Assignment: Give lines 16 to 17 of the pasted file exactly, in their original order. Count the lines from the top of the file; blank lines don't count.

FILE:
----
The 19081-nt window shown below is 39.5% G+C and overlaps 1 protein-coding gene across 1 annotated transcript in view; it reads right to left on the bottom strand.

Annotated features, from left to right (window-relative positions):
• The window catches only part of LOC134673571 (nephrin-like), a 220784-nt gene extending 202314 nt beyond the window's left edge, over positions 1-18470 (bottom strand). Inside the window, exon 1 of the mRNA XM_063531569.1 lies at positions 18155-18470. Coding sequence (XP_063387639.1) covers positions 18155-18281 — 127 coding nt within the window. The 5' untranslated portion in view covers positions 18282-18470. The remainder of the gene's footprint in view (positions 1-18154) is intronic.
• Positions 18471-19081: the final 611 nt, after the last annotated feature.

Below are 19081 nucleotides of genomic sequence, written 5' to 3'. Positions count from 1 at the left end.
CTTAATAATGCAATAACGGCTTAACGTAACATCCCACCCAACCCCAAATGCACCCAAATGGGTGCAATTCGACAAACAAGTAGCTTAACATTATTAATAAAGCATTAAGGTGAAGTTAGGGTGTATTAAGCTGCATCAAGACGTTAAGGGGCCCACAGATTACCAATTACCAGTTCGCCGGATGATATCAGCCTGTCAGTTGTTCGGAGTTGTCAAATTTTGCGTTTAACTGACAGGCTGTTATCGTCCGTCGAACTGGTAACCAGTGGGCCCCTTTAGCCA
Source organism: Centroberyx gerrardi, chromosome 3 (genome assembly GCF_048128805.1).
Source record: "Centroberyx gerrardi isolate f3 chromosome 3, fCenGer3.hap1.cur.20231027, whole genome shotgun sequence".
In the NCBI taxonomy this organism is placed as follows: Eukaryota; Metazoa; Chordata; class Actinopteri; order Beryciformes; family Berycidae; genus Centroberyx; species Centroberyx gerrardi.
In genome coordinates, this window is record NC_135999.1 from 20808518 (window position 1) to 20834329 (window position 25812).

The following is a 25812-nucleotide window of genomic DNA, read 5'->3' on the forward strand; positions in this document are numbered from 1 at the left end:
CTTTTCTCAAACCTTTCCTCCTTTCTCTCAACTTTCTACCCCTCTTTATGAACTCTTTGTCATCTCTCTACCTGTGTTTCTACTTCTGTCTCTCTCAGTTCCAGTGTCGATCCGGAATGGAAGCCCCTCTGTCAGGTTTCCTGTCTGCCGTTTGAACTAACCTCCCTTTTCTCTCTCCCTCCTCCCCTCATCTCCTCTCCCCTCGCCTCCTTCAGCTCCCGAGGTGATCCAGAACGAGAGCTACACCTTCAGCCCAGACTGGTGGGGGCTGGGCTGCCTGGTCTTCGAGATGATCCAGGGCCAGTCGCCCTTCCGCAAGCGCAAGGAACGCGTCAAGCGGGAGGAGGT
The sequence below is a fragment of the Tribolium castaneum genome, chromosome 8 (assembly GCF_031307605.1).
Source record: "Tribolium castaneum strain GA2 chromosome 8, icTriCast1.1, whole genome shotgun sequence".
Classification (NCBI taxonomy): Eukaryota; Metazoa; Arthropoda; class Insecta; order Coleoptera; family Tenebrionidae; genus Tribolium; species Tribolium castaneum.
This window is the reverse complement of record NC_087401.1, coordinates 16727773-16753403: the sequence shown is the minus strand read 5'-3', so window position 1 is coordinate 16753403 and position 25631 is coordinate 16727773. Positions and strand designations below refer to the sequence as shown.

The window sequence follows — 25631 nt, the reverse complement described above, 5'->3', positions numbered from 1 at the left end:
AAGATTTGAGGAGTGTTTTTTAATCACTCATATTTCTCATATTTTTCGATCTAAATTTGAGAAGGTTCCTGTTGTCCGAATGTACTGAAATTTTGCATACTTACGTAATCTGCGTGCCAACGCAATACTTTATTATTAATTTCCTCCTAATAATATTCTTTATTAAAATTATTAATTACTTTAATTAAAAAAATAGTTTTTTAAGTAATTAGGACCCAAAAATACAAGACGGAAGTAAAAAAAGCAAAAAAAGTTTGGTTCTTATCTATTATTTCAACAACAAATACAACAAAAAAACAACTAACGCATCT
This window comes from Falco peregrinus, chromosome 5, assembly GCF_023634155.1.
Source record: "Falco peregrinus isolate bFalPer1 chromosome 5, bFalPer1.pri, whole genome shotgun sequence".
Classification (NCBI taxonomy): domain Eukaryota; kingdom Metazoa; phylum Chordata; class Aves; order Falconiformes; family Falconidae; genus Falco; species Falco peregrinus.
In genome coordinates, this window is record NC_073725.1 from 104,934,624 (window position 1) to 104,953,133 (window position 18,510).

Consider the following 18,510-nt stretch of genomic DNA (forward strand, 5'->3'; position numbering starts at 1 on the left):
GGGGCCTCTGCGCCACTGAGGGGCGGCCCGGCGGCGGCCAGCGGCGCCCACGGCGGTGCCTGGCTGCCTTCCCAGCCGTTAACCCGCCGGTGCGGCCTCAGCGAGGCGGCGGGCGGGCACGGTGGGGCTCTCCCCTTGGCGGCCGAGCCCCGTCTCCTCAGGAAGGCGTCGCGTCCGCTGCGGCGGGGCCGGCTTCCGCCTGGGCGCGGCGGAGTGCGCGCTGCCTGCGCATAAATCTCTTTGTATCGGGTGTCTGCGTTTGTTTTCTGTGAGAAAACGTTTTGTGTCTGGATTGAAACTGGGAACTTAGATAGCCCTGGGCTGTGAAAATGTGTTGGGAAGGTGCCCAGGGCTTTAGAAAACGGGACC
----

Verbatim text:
This window is the reverse complement of record NC_087401.1, coordinates 16727773-16753403: the sequence shown is the minus strand read 5'-3', so window position 1 is coordinate 16753403 and position 25631 is coordinate 16727773. Positions and strand designations below refer to the sequence as shown.

The window sequence follows — 25631 nt, the reverse complement described above, 5'->3', positions numbered from 1 at the left end: